See ZACHARIAS.
Easton
God her oath, the mother of John the Baptist (Luke 1:5). She was a descendant of Aaron. She and her husband Zacharias (q.v.) "were both righteous before God" (Luke 1:5, 13). Mary's visit to Elisabeth is described in 1:39-63.
HDBN
Elizabeth
SBD
(the oath of God ), the wife of Zacharias and mother of John the Baptist. She was herself of the priestly family, and a relation, ( Luke 1:36 ) of the mother of our Lord.
以利沙巴 ELISHEBA
代表
出6:23
ISBE
e-lish-e-ba (elishebha`, "God swears," "God is an oath"): Daughter of Amminadab, sister of Nashon, wife of Aaron, mother of Nadab, Abihu, Eleazar and Ithamar, the foundress, therefore, of the entire Levitical priesthood (Ex 6:23).
Easton
God is her oath, the daughter of Amminadab and the wife of Aaron (Ex. 6:23).
HDBN
same as Elisabeth
SBD
(God is her oath ), the wife of Aaron. ( Exodus 6:23 ) She was the daughter of Amminadab, and sister of Nahshon the captain of the host of Judah. ( Numbers 2:3 ) (B.C. 1491.)
以利沙法 ELISHAPHAT
代表
代下23:1
ISBE
e-lish-a-fat (elishaphat, "God is judge"): This man figures in the Levitical conspiracy against Athaliah, to make Joash king. He was one of the "captains of hundreds" employed in the enterprise by Jehoiada the priest (2 Ch 23:1).
Easton
whom God has judged, one of the "captains of hundreds" associated with Jehoiada in the league to overthrow the usurpation of Athaliah (2 Chr. 23:1).
HDBN
my God judgeth
SBD
(whom God judges ), son of Zichri; one of the captains of hundreds in the time of Jehoiada. ( 2 Chronicles 23:1 ) (B.C. 877.)
以利沙瑪 ELISHAMA
代表
民1:10 民7:43 民7:44 民7:45 民7:46 民7:47 民7:48 民7:49 民7:50 民7:51 民7:52 民7:53 撒下5:16 代上3:8 代上3:6 撒下5:15 代上14:5 耶36:12 耶36:20 耶36:21 王下25:25 耶41:1 代上2:41 代上17:8
ISBE
e-lish-a-ma (elishama`, "God has heard"):
(1) Grandfather of Joshua and son of Ammihud; prince of the tribe of Ephraim in the Exodus (Nu 1:10; 7:48,53; 1 Ch 7:26).
(2) A son of David, born in Jerusalem (2 Sam 5:16; 1 Ch 3:8).
(3) By textual corruption in 1 Ch 3:6 for Elishua, another of Davids sons; compare 2 Sam 5:15.
(4) A scribe of Jehoiakim (Jer 36:12,20,21).
(5) One "of the seed royal," grandfather of Ishmael, the slayer of Gedaliah (2 Ki 25:25; Jer 41:1).
(6) A man of the tribe of Judah (1 Ch 2:41).
(7) One of the priests appointed by Jehoshaphat to teach the law (2 Ch 17:8).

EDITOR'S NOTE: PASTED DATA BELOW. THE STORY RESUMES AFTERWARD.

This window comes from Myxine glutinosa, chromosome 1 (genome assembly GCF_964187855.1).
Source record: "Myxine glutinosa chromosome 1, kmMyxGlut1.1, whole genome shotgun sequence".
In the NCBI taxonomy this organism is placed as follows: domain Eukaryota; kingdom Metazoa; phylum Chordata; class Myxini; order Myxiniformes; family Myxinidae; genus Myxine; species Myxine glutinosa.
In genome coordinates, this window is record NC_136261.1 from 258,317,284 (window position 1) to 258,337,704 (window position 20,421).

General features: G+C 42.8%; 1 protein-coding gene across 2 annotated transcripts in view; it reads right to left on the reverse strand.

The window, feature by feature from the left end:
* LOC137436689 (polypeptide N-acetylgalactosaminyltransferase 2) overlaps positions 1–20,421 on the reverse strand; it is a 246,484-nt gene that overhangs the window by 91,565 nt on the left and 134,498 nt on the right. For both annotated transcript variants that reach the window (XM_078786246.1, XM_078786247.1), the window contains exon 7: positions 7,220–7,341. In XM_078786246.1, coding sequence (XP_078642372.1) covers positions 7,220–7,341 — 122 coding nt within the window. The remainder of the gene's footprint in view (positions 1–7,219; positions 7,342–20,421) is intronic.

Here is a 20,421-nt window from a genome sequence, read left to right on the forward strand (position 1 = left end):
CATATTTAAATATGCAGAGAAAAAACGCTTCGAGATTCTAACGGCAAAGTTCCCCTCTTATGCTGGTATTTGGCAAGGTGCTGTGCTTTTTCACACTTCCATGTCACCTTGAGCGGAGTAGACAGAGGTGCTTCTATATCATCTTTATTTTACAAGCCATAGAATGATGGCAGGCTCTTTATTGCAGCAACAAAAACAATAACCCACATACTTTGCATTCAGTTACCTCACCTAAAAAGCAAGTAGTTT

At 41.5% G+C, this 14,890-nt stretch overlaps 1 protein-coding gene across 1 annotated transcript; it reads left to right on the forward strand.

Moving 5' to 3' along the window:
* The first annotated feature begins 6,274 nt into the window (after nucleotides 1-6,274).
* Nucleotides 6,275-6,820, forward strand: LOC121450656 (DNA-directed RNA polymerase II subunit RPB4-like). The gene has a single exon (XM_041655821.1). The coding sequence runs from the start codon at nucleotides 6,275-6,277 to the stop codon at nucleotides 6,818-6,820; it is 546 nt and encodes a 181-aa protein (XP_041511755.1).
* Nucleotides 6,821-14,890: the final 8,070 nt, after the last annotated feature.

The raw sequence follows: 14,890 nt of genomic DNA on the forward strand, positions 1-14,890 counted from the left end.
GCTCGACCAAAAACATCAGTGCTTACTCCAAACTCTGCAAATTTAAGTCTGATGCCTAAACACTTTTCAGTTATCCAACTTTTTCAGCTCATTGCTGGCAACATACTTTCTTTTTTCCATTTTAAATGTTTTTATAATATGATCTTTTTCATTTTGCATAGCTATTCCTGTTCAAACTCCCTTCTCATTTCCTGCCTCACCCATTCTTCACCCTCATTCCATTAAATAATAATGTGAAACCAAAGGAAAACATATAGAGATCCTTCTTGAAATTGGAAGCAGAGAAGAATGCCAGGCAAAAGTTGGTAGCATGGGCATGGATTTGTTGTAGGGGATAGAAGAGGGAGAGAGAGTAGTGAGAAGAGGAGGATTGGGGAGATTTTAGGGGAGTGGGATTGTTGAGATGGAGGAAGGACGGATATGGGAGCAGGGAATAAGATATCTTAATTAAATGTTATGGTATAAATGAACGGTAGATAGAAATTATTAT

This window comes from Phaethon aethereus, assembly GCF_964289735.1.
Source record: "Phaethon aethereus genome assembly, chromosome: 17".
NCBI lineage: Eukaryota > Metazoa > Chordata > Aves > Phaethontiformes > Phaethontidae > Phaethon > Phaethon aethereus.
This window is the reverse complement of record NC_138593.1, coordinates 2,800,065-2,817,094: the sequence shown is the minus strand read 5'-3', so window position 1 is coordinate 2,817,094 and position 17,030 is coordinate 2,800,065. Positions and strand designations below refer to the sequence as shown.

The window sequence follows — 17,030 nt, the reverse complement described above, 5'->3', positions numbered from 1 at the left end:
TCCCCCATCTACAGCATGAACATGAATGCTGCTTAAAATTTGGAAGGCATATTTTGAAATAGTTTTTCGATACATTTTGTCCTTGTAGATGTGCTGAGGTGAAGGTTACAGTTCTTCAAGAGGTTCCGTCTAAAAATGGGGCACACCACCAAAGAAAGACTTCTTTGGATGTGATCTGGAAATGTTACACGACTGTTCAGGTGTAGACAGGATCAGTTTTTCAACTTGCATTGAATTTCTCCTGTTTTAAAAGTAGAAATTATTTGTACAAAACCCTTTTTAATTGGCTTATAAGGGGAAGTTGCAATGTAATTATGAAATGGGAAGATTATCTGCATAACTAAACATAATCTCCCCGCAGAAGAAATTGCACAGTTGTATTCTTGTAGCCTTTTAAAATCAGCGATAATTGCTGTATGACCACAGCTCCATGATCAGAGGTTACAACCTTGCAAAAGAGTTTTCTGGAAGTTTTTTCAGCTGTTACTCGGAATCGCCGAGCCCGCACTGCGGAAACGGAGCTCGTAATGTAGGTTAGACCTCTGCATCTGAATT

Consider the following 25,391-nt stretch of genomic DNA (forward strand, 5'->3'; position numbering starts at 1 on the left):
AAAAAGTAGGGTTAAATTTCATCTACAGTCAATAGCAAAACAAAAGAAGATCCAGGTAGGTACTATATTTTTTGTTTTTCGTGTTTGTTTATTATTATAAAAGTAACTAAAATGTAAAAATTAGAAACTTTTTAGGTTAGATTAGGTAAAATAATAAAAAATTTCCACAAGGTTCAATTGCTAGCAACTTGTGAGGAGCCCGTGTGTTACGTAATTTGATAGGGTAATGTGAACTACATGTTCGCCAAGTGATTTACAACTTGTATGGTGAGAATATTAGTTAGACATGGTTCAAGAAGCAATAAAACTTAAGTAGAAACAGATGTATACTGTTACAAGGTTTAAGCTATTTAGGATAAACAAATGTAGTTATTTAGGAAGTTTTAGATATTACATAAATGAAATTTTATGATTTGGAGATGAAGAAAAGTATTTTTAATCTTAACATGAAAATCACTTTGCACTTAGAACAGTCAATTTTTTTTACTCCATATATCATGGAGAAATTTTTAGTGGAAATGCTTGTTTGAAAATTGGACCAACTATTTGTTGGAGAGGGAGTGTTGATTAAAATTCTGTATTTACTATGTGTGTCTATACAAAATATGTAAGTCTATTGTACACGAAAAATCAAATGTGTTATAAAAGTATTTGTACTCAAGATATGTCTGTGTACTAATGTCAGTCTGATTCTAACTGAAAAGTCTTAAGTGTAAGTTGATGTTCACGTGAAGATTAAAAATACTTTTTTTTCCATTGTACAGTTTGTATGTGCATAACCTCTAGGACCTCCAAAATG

F. K. Farr
Easton
whom God hears. (1.) A prince of Benjamin, grandfather of Joshua (Num. 1:10; 1 Chr. 7:26). (2.) One of David's sons (2 Sam. 5:16). (3.) Another of David's sons (1 Chr. 3:6). (4.) A priest sent by Jehoshaphat to teach the people the law (2 Chr. 17:8).
HDBN
God hearing
SBD
(whom God hears ). The "prince" or "captain" of the tribe of Ephraim in the wilderness of Sinai. ( Numbers 1:10 ; 2:18 ; 7:48 ; 10:22 ) (B.C. 1491.) From ( 1 Chronicles 7:26 ) we find that he was grandfather to the great Joshua. A son of King David. ( 1 Samuel 5:16 ; 1 Chronicles 3:8 ; 14:7 ) Another son of David, ( 1 Chronicles 3:6 ) who in the other lists is called ELISHUA. (B.C. after 1044.) A descendant of Judah. ( 1 Chronicles 2:41 ) The father of Nethaniah and grandfather of Ishmael. ( 2 Kings 25:25 ; Jeremiah 41:1 ) Scribe of King Jehoiakim. ( Jeremiah 36:12 Jeremiah 36:20 Jeremiah 36:21 ) (B.C. 605.) A priest in the time of Jehoshaphat. ( 2 Chronicles 17:8 ) (B.C. 912).
以利法 ELIPHAZ
代表
創36:4 創36:5 創36:6 創36:7 創36:8 創36:9 創36:10 伯2:11
Easton
God his strength. (1.) One of Job's "three friends" who visited him in his affliction (4:1). He was a "Temanite", i.e., a native of Teman, in Idumea. He first enters into debate with Job. His language is uniformly more delicate and gentle than that of the other two, although he imputes to Job special sins as the cause of his present sufferings. He states with remarkable force of language the infinite purity and majesty of God (4:12-21; 15:12-16). (2.) The son of Esau by his wife Adah, and father of several Edomitish tribes (Gen. 36:4, 10, 11, 16).
HDBN
the endeavor of God
SBD
(God is his strength ). The son of Esau and Adah, and the father of Teman. ( Genesis 36:4 ; 1 Chronicles 1:35 1 Chronicles 1:36 ) The chief of the "three friends" of Job. He is called "the Temanite;" hence it is naturally inferred that he was a descendant of Teman. On him falls the main burden of the argument, that Gods retribution in this world is perfect and certain, and that consequently suffering must be a proof of previous sin. Job 4,5,15,22. The great truth brought out by him is the unapproachable majesty and purity of God. ( Job 4:12-21 ; 15:12-16 ) [JOB JOB]
以利法列 ELIPHELET
代表
代上3:6 撒下5:16 代上14:5 代上3:8 代上14:7 撒下23:34 代上8:39 拉8:13 拉10:33
ISBE
e-lif-e-let.
See ELIPHALAT; ELIPHAL.
Easton
God his deliverance. (1.) One of David's distinguished warriors (2 Sam. 23:34); called also Eliphal in 1 Chr. 11:35. (2.) One of the sons of David born at Jerusalem (1 Chr. 3:6; 14:5); called Elpalet in 1 Chr. 14:5. Also another of David's sons (1 Chr. 3:8); called Eliphalet in 2 Sam. 5:16; 1 Chr. 14:7. (3.) A descendant of king Saul through Jonathan (1 Chr. 8:39).
SBD
(the God of deliverance ). The name of a son of David, one of the children born to him after his establishment in Jerusalem. ( 1 Chronicles 3:6 ) (B.C. after 1044.) Another son of David, belonging also to the Jerusalem family, and apparently the last of his sons. ( 1 Chronicles 3:8 ) One of the thirty warriors of Davids guard. ( 2 Samuel 23:34 ) Son of Eshek, a descendant of King Saul through Jonathan. ( 1 Chronicles 8:39 ) (B.C. before 536.) One of the leaders of the Bene-Adonikam who returned from Babylon with Ezra. ( Ezra 8:13 ) (B.C. 459.) A man of the Bene-Hushum in the time of Ezra who had married a foreign wife. ( Ezra 10:33 ) (B.C. 458).